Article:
Eflornithine (α-difluoromethylornithine or DFMO) is an orally bioavailable small molecule. Eflornithine is an irreversible inhibitor of ornithine decarboxylase (ODC) that presents a cytostatic effect in rapidly dividing cells. By inhibiting this enzyme, eflornithine has been shown to slow or delay tumor growth, and has shown activity in certain cancers, including AA. Eflornithine is approved by FDA in intravenous form to treat patients with African trypanosomiasis (sleeping sickness) and was subsequently approved by FDA in a topical form to treat patients with excessive facial hair, or hirsutism.
Eflornithine Clinical Development: A Late-Stage Asset
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In controlled, randomized and single arm clinical trials, eflornithine has demonstrated an increase in overall survival (OS) of patients with newly diagnosed or recurrent anaplastic astrocytoma.
In these clinical trials, the primary and reversible side effects seen from eflornithine therapy in a small percentage of patients were diarrhea and hearing loss. None of the patients discontinued therapy due to side effects.
In September 2016, Orbus commenced a pivotal Phase 3 randomized clinical trial, called STELLAR, of eflornithine in patients with anaplastic astrocytoma. Designed to evaluate the efficacy and safety profile of eflornithine in combination with lomustine compared to lomustine alone in patients with anaplastic astrocytoma that recurs after surgery, irradiation and adjuvant temozolomide chemotherapy, the STELLAR study will enroll approximately 280 patients across 60 leading clinical trial centers in the United States and Europe.
In 2014, the Company received Breakthrough Therapy Designation (BTD) for eflornithine from the FDA. A new drug may be designated as a breakthrough therapy by the FDA if it is intended to treat a serious or life-threatening disease and preliminary evidence suggests it provides substantial improvement over existing therapies.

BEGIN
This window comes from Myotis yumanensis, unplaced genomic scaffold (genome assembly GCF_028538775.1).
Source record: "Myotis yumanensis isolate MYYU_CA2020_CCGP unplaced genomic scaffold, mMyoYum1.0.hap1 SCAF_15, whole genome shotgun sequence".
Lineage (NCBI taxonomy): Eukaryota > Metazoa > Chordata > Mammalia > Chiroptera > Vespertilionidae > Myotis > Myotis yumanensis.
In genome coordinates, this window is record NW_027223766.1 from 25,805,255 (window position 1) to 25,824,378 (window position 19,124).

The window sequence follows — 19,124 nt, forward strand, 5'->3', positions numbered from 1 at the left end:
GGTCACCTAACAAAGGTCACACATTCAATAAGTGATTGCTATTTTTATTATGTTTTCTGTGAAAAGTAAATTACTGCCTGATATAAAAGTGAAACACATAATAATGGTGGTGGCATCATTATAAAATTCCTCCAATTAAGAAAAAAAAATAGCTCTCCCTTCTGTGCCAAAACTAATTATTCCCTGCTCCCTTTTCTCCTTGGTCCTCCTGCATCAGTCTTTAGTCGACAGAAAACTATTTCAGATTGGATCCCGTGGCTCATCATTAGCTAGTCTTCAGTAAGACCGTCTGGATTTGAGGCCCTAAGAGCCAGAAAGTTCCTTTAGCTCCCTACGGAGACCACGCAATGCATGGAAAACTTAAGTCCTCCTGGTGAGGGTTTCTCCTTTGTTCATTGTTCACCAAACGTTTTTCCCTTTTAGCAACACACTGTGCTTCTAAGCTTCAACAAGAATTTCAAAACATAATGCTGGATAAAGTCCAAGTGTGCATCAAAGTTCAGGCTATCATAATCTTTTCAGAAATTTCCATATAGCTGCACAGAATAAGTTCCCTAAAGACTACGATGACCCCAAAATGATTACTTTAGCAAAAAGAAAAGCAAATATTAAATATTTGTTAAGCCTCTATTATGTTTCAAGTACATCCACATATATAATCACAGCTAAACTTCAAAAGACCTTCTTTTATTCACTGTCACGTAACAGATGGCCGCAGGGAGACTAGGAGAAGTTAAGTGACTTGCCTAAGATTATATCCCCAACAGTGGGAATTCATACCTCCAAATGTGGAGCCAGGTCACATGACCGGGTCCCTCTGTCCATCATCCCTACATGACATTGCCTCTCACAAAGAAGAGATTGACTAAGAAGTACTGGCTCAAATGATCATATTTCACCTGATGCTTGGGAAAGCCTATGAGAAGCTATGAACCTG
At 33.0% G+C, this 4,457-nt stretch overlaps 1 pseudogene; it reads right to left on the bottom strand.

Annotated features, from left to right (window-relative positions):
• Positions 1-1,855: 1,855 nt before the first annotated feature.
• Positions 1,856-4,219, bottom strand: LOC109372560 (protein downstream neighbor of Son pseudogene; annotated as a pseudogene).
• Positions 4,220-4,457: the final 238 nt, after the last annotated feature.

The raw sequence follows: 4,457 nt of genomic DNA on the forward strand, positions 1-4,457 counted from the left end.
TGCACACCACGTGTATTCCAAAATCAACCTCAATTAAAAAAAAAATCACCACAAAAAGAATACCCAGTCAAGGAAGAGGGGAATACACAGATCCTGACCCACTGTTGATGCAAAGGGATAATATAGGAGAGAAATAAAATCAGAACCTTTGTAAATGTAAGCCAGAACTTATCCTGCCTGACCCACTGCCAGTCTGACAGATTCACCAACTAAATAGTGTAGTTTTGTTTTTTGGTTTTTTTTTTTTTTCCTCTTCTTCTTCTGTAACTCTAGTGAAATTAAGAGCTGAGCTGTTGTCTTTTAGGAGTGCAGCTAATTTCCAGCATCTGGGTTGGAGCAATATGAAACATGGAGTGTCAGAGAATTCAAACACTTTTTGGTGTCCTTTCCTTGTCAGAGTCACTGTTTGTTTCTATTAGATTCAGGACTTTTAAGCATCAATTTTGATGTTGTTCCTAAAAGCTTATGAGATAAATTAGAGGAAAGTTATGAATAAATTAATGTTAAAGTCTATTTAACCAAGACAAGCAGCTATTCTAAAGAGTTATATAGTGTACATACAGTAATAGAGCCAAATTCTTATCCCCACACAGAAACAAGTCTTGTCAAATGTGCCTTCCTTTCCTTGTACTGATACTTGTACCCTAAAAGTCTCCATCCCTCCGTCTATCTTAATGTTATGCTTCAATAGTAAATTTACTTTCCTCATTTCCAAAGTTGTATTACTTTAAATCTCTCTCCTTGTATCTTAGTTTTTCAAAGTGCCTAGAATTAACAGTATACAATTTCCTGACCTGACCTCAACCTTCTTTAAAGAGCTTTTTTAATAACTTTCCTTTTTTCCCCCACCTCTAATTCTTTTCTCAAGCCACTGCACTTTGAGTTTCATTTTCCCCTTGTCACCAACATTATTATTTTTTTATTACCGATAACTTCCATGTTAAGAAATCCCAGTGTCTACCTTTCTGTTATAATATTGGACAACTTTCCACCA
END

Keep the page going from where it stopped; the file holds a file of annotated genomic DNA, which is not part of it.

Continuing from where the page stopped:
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Eflornithine Mechanism of Action
Eflornithine is an irreversible inhibitor of ODC, an important enzyme that regulates cell division. ODC is a key enzyme in the first step of the synthesis of polyamines, converting ornithine to putrescine. Putrescine is a precursor for spermidine which, in turn, is a precursor for spermine. These chemicals are called polyamines. It is known that mammalian polyamine biosynthesis is tightly controlled during normal cell growth with its regulation at the levels of transcription, translation and protein degradation. In addition, it is known that ODC is up-regulated in certain types of cancer.
Cell studies have demonstrated that polyamines are important for stabilizing DNA structure, the DNA double strand-break repair pathway and as antioxidants. Further evidence points to putrescine being important to the function of RNA and transcription as well and underpins its importance as an essential enzyme for cell growth. In addition, polyamines also upregulate gap junction genes and downregulate tight junction genes. Both of these functions are important as gap junction genes are involved in communication between carcinogenic cells and tight junction genes act as tumor suppressors.
It has been shown that proto-oncogenic pathways appear to control ODC transcription and translation with dysregulation of pathways downstream of ras and myc resulting in elevation of ODC activity in a wide variety of cancers. Inhibition of ODC activity appears to revert the transformation of cells in vitro, reduces tumor growth in animal models and cause cell apoptosis in some tumors.